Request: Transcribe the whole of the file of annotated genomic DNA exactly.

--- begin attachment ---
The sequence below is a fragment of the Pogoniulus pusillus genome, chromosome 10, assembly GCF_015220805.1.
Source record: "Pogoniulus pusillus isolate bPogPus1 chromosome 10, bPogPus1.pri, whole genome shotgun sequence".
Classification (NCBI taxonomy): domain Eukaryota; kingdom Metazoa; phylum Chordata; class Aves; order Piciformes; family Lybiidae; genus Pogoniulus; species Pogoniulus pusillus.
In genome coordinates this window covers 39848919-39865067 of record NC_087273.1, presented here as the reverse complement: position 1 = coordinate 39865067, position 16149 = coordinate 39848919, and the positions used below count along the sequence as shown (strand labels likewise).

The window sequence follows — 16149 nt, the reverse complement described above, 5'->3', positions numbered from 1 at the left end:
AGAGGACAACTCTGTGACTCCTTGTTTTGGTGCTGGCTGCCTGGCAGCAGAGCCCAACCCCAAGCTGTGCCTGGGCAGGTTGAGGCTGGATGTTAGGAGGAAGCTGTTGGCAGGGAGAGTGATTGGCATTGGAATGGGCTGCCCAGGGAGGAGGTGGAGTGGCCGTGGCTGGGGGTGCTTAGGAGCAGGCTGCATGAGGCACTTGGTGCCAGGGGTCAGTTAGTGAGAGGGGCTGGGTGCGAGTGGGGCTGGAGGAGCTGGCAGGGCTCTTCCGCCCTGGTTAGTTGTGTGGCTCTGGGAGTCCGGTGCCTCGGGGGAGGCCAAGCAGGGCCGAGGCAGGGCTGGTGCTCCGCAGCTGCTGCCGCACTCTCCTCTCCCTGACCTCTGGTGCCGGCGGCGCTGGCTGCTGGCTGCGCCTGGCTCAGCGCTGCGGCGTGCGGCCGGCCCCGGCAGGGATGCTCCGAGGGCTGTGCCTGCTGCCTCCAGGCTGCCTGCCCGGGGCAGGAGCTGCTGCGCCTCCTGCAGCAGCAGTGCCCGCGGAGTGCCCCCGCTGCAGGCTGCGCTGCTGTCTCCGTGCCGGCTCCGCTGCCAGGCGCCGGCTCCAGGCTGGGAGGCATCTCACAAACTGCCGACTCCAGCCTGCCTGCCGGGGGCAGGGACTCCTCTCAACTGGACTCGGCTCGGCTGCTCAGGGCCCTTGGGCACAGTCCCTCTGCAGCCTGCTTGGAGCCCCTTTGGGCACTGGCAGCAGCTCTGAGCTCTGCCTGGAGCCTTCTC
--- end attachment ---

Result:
The sequence below is a fragment of the Pogoniulus pusillus genome, chromosome 10, assembly GCF_015220805.1.
Source record: "Pogoniulus pusillus isolate bPogPus1 chromosome 10, bPogPus1.pri, whole genome shotgun sequence".
Classification (NCBI taxonomy): domain Eukaryota; kingdom Metazoa; phylum Chordata; class Aves; order Piciformes; family Lybiidae; genus Pogoniulus; species Pogoniulus pusillus.
In genome coordinates this window covers 39848919-39865067 of record NC_087273.1, presented here as the reverse complement: position 1 = coordinate 39865067, position 16149 = coordinate 39848919, and the positions used below count along the sequence as shown (strand labels likewise).

The window sequence follows — 16149 nt, the reverse complement described above, 5'->3', positions numbered from 1 at the left end:
AGAGGACAACTCTGTGACTCCTTGTTTTGGTGCTGGCTGCCTGGCAGCAGAGCCCAACCCCAAGCTGTGCCTGGGCAGGTTGAGGCTGGATGTTAGGAGGAAGCTGTTGGCAGGGAGAGTGATTGGCATTGGAATGGGCTGCCCAGGGAGGAGGTGGAGTGGCCGTGGCTGGGGGTGCTTAGGAGCAGGCTGCATGAGGCACTTGGTGCCAGGGGTCAGTTAGTGAGAGGGGCTGGGTGCGAGTGGGGCTGGAGGAGCTGGCAGGGCTCTTCCGCCCTGGTTAGTTGTGTGGCTCTGGGAGTCCGGTGCCTCGGGGGAGGCCAAGCAGGGCCGAGGCAGGGCTGGTGCTCCGCAGCTGCTGCCGCACTCTCCTCTCCCTGACCTCTGGTGCCGGCGGCGCTGGCTGCTGGCTGCGCCTGGCTCAGCGCTGCGGCGTGCGGCCGGCCCCGGCAGGGATGCTCCGAGGGCTGTGCCTGCTGCCTCCAGGCTGCCTGCCCGGGGCAGGAGCTGCTGCGCCTCCTGCAGCAGCAGTGCCCGCGGAGTGCCCCCGCTGCAGGCTGCGCTGCTGTCTCCGTGCCGGCTCCGCTGCCAGGCGCCGGCTCCAGGCTGGGAGGCATCTCACAAACTGCCGACTCCAGCCTGCCTGCCGGGGGCAGGGACTCCTCTCAACTGGACTCGGCTCGGCTGCTCAGGGCCCTTGGGCACAGTCCCTCTGCAGCCTGCTTGGAGCCCCTTTGGGCACTGGCAGCAGCTCTGAGCTCTGCCTGGAGCCTTCTC